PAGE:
No coffee (even de-caff) in the morning, no breakfast.
Ambiguous instructions re medications.
Drinking water allowed.

I was instructed to be at the Doctor's Office half an hour before the appointment.  I chose to arrive fifteen minutes in advance as I had already mailed in the volumes of paper-work which all physicians and surgeons require.

I was told that the procedure would take up to two hours, and that I might wish to equip myself with a book for the forty-five minute "rest period".

The call for the procedure came five minutes early.  It came from a forty-something man who could have been the janitor  (he was dressed in grey jeans and a tee shirt, and he did not wear a name badge).

He hooked me up to various monitors then set me upon a tread mill upon which I pounded until my heart beat reached 120 per minute (I think).  It was not a breeze, nor was it difficult.

I had a wee bit of hip pain on the steep ascents, and the calf muscles in my right leg seized up a bit  (they do so when I take my early morning walks - it has to do with fallen arches on my right foot).

The test over I emerged a bit breathless, but intact.  It took about four minutes for my blood pressure to stabilize.

"Mr Techie" removed all the sensors on my chest and belly. I said  "what next?".  He said "you can go home, you and your Doctor will get the results in about a week".

The entire event lasted for half an hour. 

I was a bit deflated as I had expected some manner of an interview with Dr. Ch-ppy Nall-ri.

What hurts most is that after those severe  morning privations and the stress test itself,  the brass marching band and cheerleaders I had expected to be there to celebrate my success were nowhere to be seen. Damn, yet another cut under Obamacare.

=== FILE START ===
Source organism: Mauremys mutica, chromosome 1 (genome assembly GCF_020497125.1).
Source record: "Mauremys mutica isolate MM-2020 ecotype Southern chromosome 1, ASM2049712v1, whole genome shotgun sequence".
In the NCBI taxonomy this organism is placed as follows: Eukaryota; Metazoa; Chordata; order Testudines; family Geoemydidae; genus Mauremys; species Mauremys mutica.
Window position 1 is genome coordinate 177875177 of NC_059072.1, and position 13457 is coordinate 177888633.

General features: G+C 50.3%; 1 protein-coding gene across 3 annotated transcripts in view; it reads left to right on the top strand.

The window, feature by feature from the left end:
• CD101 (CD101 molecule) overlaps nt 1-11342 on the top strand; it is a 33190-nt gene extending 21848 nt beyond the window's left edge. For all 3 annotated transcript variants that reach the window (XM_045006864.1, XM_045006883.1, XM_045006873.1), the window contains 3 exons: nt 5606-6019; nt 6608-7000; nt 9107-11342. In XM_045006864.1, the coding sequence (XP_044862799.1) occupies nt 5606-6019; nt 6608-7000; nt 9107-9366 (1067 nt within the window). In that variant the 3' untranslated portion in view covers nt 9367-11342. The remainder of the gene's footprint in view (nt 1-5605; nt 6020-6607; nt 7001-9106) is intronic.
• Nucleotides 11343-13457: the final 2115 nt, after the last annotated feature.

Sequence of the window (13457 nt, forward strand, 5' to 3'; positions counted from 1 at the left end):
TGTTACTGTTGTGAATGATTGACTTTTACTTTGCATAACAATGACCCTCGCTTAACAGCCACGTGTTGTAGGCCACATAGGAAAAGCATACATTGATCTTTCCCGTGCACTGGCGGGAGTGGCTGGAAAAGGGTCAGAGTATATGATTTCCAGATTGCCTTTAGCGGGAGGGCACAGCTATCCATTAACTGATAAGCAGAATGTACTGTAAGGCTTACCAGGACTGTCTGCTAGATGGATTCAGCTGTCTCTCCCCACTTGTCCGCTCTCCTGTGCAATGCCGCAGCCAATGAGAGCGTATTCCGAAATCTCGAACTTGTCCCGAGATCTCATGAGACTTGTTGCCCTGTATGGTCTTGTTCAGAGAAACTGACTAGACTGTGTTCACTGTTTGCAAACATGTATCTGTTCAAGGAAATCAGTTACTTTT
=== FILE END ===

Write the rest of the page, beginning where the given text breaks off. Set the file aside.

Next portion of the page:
If this test  had been in the U.K. my success would have been celebrated with a fly-over with  R.A.F jets, and a parade by the British Grenadiers.

I'll keep you posted.







Sunday, 28 September 2014

"A Long Way Home" - a book recommendation

"A Long Way Home" is a memoir by Saroo Brierley (G.P. Putnam's Sons 2013).

From the book jacket:  "Saroo Brierley was born in a poor village in Khandwa, India.  He lived hand-to-mouth in a one room hut with his mother and three siblings for the first five years of his life.....until he got lost.  For twenty five years".

"This is the story of what happened to Saroo........ How at only five years old, uneducated and illiterate, he wound up on the streets of Calcutta. And survived,  How he later wound up in Hobart, Tasmania, living the life of an upper-middle-class Aussie.   And how, at thirty years old, with a propensity for solving mathematical formulas, a stubborn memory desperately clinging to the last images of his home-town and family, and the advent of Google Earth, of all things, he found his way home"

I took the book out at Sarasota County's Fruitville Library yesterday (27th Sep 2014) and finished reading it today (28th Sep 2014).

It's a story of what might have happened.  Saroo could well have been trafficked  (but for his intuition as a five year old, leading him to run away from danger).   Twice he was in danger of drowning.  And he could well have become one of the myriads of poor street children in Calcutta.

It's a story of human goodness.  There was the teenager who saw Saroo on the streets, and took him to the only safe place for a five year old - the police station.  There was the fabulous Mrs Saroj Sood who went to court and gained custody of Saroo, enabling him to live in her orphanage.  There was the amazing Australian couple John and Sue Brierley who adopted Saroo and enabled a loving, stable and joyous life in Hobart, Tasmania.

It's a story of dogged determination.  Saroo, who could hardly remember the name of his home town, (there are many places in India with similar names)  and mispronounced the district of the town where he lived for his first five years, engaged himself in deep detective work (with many a false lead) until he was able to go back to India and to his home town and district; (by some amazing deep memory he remembered the route from the railway station to this district - twenty five years later!), and to a joyful reunion with his birth mother, together with his brother and sister (another brother had been killed whilst train-hopping).

What a fabulous story.  It is a tale of the deep resilience of the human spirit, and of the better angels in some human beings.

My copy will soon be returned to the Sarasota County Library system.  If you do not live in SRQ you may be able to borrow it from your own local library or purchase it:  (It may be published by Penguin in the U.K. and Australia).